Date of Award

Spring 2007

Document Type

Dissertation

Degree Name

Doctor of Philosophy (PhD)

Department

Psychology

Committee Director

Terry L. Dickinson

Committee Member

Valerian J. Derlaga

Committee Member

James M. Henson

Committee Member

Robert M. McIntyre

Abstract

The present Monte Carlo study compared four confirmatory factor analysis (CFA) methods for detecting differential item functioning (DIF). The four methods were the noniterative and iterative mean and covariance structure analysis (MACS) methods, the modification index (MI) method, and the modification index-divided sample (MI-divided) method. Reference and focal groups responded to 12 items with 3 of the 12 items designed to exhibit DIF. Sample sizes of 250 and 500 were examined. In addition, three types of DIF were examined: DIF on loadings, DIF on thresholds, and DIF on both loadings and thresholds. Results indicated that for sample size 250, all methods had good DIF detection rates for DIF on thresholds and for DIF on loadings and thresholds; all methods were not sensitive to DIF on loadings. For sample size 500, all methods had good DIF detection rates for DIF on thresholds and for DIF on loadings and thresholds. With the greater sample size, the noniterative and iterative MACS methods were more sensitive to DIF on loadings. The MI-divided method improved to a lesser degree, but the MI method did not improve at all. For DIF on thresholds for sample size 500, the noniterative MACS, MI, and MI-divided methods had false positive rates that were greater than expected by chance. Only the iterative MACS method maintained the false positive rates at or below that expected by chance.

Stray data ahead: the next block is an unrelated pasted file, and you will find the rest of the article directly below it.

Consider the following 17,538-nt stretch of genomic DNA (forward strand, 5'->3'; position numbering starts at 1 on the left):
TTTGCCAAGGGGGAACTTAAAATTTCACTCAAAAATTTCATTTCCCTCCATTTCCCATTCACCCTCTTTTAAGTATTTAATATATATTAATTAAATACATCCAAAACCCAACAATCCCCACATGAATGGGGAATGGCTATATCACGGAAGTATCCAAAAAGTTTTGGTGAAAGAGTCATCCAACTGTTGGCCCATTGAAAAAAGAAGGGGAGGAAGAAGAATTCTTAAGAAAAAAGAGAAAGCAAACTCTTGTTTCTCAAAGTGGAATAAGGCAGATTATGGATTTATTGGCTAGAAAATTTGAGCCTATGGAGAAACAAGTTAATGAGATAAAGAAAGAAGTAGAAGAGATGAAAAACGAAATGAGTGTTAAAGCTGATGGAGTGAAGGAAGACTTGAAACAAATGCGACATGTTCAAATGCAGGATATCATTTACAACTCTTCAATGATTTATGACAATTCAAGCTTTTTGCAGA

DOI

10.25777/kdec-gp98

ISBN

9780549069539

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